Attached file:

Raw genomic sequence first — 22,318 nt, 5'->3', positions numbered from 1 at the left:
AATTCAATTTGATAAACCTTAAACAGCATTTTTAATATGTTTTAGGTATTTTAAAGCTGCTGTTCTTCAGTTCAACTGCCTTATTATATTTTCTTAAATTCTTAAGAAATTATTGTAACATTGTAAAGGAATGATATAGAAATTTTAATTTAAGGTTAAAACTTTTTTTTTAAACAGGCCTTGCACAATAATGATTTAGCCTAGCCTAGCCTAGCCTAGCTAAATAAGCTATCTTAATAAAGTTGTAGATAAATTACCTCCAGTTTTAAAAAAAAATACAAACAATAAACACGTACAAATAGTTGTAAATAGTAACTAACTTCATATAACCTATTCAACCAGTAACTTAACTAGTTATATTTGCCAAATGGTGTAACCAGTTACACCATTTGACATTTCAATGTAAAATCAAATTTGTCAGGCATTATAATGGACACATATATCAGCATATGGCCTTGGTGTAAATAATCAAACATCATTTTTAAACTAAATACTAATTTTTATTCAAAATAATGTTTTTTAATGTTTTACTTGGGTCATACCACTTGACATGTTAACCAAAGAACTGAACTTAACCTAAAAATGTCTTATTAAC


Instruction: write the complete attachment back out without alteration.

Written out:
Raw genomic sequence first — 22,318 nt, 5'->3', positions numbered from 1 at the left:
AATTCAATTTGATAAACCTTAAACAGCATTTTTAATATGTTTTAGGTATTTTAAAGCTGCTGTTCTTCAGTTCAACTGCCTTATTATATTTTCTTAAATTCTTAAGAAATTATTGTAACATTGTAAAGGAATGATATAGAAATTTTAATTTAAGGTTAAAACTTTTTTTTTAAACAGGCCTTGCACAATAATGATTTAGCCTAGCCTAGCCTAGCCTAGCTAAATAAGCTATCTTAATAAAGTTGTAGATAAATTACCTCCAGTTTTAAAAAAAAATACAAACAATAAACACGTACAAATAGTTGTAAATAGTAACTAACTTCATATAACCTATTCAACCAGTAACTTAACTAGTTATATTTGCCAAATGGTGTAACCAGTTACACCATTTGACATTTCAATGTAAAATCAAATTTGTCAGGCATTATAATGGACACATATATCAGCATATGGCCTTGGTGTAAATAATCAAACATCATTTTTAAACTAAATACTAATTTTTATTCAAAATAATGTTTTTTAATGTTTTACTTGGGTCATACCACTTGACATGTTAACCAAAGAACTGAACTTAACCTAAAAATGTCTTATTAAC